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Adapting to Our New Reality

— August 20, 2018

A more chaotic world is coming. Adapting to our new reality means changing how we live as laws, institutions, resources, and our culture shift around us.

Last week, I wrote about the chaos we’re bound to experience as our climatic, economic, and political systems break down around us. Knowing is half the battle, as they say, but what can we do about it? Adapting to our new reality will be tricky with the world shifting underfoot, and eventually we won’t have a lot of the institutional and cultural resources we’ve long relied upon. Being on our own doesn’t mean the situation is impossible, though. Changing times tear down old structures, but it can also be a fertile time to reinvent new possibilities, explore previously unimaginable options, and build them from the ground up in ways better suited to today’s needs.

Amassing a good, working, open-ended body of knowledge is the best first step towards adapting to our new reality. Now is not the time to wear partisan-colored glasses that color our thinking and impair our observations of the world around us. Back in 1946, George Orwell discussed the dangers of allowing ourselves to be blinkered by our preconceived notions and tribal talking points, and it’s just as true today. Arguing with reality only wastes time that could be better used for learning.

What kind of knowledge is the most useful will depend upon what’s going around you. That’s hard to predict in a changing world, but we can make some educated guesses. Adapting to our new reality of checkpoints and state intrusiveness makes knowing one’s rights a great start. DUI, TSA, and border checkpoints all mean different requirements as far as what can be searched, whether probable cause or reasonable suspicion is required for a search, and what you should do during or in the area where such checkpoints are being enforced. Keep in mind that the rights any society grants its residents are subject to both legal and cultural changes, so stay current on what your rights are, and how those rights may or may not be observed in your community.

Adapting to our new reality also means finding alternative ways to take care of your health. The healthcare system is in a state of flux as changing laws and demographic shifts play out in our communities. A 2016 study released by the University of Virginia predicted that by 2040, half of the American population will live in just eight states, with the next eight biggest states hosting another 20% of the population. This has big implications. For example, hospitals in shrinking, rural counties are already closing, resulting in a lack of services and job losses that push rural communities further into a cycle of decay. Meanwhile, a shifting balance on the Supreme Court is expected to weaken Roe v Wade. Soon, everyone may benefit from learning how to deal with their health and that of their communities without relying on health professionals or formal infrastructure.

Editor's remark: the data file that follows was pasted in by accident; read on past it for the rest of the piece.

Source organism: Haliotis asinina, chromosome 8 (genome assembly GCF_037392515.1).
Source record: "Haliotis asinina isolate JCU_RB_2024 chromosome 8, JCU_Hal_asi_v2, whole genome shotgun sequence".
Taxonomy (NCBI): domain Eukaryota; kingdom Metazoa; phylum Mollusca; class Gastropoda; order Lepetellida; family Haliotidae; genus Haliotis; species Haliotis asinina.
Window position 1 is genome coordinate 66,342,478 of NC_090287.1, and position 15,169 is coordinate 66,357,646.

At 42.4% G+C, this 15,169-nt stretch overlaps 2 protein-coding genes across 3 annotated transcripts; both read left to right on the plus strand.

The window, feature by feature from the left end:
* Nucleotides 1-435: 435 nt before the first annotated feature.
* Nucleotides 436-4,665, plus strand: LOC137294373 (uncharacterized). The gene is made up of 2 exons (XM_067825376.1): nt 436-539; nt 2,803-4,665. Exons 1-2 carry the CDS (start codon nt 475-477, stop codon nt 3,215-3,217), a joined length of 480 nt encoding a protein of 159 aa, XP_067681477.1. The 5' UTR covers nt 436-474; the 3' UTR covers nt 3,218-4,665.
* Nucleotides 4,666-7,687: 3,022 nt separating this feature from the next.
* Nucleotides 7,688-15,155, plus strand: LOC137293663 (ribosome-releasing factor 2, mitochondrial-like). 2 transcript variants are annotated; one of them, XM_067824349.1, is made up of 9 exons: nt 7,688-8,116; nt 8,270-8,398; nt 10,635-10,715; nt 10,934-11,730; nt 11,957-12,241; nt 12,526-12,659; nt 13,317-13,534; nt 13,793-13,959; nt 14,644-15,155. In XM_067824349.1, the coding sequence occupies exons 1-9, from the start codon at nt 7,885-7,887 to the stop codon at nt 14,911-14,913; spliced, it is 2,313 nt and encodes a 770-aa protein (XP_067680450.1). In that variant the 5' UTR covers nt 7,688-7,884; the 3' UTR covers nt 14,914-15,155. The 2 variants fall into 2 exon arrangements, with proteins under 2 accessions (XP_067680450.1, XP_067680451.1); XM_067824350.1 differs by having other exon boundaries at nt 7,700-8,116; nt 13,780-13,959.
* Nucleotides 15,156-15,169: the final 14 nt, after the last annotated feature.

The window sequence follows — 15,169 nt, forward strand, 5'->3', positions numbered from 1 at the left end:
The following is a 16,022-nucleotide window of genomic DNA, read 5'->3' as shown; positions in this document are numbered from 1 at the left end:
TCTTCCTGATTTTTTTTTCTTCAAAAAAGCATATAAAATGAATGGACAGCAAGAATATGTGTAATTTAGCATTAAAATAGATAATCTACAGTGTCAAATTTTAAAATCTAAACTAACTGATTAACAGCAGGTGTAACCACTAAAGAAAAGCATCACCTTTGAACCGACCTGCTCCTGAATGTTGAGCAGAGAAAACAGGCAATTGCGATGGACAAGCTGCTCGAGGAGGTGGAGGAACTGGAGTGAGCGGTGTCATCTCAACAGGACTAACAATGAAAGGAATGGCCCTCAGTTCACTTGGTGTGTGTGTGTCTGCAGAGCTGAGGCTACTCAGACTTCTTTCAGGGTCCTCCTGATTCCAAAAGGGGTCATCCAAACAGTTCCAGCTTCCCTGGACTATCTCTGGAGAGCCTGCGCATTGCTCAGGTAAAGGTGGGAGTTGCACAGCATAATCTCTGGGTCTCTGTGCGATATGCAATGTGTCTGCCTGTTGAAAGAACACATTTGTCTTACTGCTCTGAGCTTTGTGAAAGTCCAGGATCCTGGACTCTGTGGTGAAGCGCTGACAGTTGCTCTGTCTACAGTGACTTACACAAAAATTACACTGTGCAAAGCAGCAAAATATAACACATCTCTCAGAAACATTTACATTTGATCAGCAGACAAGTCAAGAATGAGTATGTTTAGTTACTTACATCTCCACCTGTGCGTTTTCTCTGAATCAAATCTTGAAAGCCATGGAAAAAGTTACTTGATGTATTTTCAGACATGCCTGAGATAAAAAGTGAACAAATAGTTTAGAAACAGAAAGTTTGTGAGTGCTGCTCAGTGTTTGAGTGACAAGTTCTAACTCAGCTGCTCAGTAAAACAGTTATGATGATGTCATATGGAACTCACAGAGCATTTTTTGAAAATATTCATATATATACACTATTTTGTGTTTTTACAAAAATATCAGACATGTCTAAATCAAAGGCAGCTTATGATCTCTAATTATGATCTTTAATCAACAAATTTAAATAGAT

Two cooling towers release a vast amount of steam into a blue sky.
Nuclear power plant cooling towers consume over 1100 gallons of water for every megawatt hour of electricity produced. Using less energy prepares us for times when water becomes less available, or local rivers are too warm to effectively cool the plant. Public domain photo by Plunaire, courtesy of Pixabay. CC0

It’s important to become more adaptable to fit any situation that comes our way. Consider becoming accustomed to using what author and thinker John Michael Greer calls “LESS” – Less Energy, Stuff, and Stimulation. Requiring fewer energy resources for your lifestyle isn’t just cheaper, it’s a way of adapting to the possibility of insecure or unreliable energy distribution. Spending less money on entertainment and eventual clutter means having more resources available (or less debt) when circumstances make that a really good idea, such as job loss, economic downturn, or needing to move. Plus, avoiding overinvestment in things you don’t really need can help you avoid buying into the sunk cost fallacy, leaving you more psychologically open to new options in the future.

It’s hard to know what, exactly, can be done to adapt to a potentially chaotic future. Chances are slim that any single set of strategies will cover everyone. However, we can all aim to become not just resilient, but antifragile in the face of change. Adapting to our new reality begins when we can accept that the old reality is shattering. Look inside. Are you ready for change?

Related: Instability is the Wave of our Future


In Front of Your Nose
Can Americans Process Reality?
What are my rights at various “checkpoints”?
How the Hospitals Serving Trump Voters Are Closing—And He’s Letting It Happen
Steps the Next Supreme Court Might Take to Roll Back Abortion Rights
In about 20 years, half the population will live in eight states
The Road Down from Empire
You probably have no idea just how much water is needed to produce electricity
The High Cost of Clutter
The Sunk Cost Fallacy
Beyond “Sissy” Resilience: On Becoming Antifragile

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